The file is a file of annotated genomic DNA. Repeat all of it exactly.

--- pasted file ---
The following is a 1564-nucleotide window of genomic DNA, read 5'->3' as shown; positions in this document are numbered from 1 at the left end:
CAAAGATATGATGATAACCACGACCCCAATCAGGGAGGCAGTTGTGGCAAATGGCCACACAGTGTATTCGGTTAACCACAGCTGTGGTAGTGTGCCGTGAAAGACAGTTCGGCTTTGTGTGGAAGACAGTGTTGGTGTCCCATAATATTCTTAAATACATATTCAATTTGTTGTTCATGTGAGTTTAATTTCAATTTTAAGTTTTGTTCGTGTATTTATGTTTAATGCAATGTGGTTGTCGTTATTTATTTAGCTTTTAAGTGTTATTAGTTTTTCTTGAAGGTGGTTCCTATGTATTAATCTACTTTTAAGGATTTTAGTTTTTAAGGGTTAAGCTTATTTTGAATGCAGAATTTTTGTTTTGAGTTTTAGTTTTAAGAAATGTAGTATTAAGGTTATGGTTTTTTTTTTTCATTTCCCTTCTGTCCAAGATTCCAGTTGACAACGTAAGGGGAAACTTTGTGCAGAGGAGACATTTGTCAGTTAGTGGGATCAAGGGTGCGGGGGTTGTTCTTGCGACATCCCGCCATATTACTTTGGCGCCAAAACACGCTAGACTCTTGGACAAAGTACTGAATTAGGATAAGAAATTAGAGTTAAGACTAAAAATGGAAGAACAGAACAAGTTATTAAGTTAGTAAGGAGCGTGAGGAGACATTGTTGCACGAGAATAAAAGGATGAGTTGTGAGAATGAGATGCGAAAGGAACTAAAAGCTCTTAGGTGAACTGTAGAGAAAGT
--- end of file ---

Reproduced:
The following is a 1564-nucleotide window of genomic DNA, read 5'->3' as shown; positions in this document are numbered from 1 at the left end:
CAAAGATATGATGATAACCACGACCCCAATCAGGGAGGCAGTTGTGGCAAATGGCCACACAGTGTATTCGGTTAACCACAGCTGTGGTAGTGTGCCGTGAAAGACAGTTCGGCTTTGTGTGGAAGACAGTGTTGGTGTCCCATAATATTCTTAAATACATATTCAATTTGTTGTTCATGTGAGTTTAATTTCAATTTTAAGTTTTGTTCGTGTATTTATGTTTAATGCAATGTGGTTGTCGTTATTTATTTAGCTTTTAAGTGTTATTAGTTTTTCTTGAAGGTGGTTCCTATGTATTAATCTACTTTTAAGGATTTTAGTTTTTAAGGGTTAAGCTTATTTTGAATGCAGAATTTTTGTTTTGAGTTTTAGTTTTAAGAAATGTAGTATTAAGGTTATGGTTTTTTTTTTTCATTTCCCTTCTGTCCAAGATTCCAGTTGACAACGTAAGGGGAAACTTTGTGCAGAGGAGACATTTGTCAGTTAGTGGGATCAAGGGTGCGGGGGTTGTTCTTGCGACATCCCGCCATATTACTTTGGCGCCAAAACACGCTAGACTCTTGGACAAAGTACTGAATTAGGATAAGAAATTAGAGTTAAGACTAAAAATGGAAGAACAGAACAAGTTATTAAGTTAGTAAGGAGCGTGAGGAGACATTGTTGCACGAGAATAAAAGGATGAGTTGTGAGAATGAGATGCGAAAGGAACTAAAAGCTCTTAGGTGAACTGTAGAGAAAGT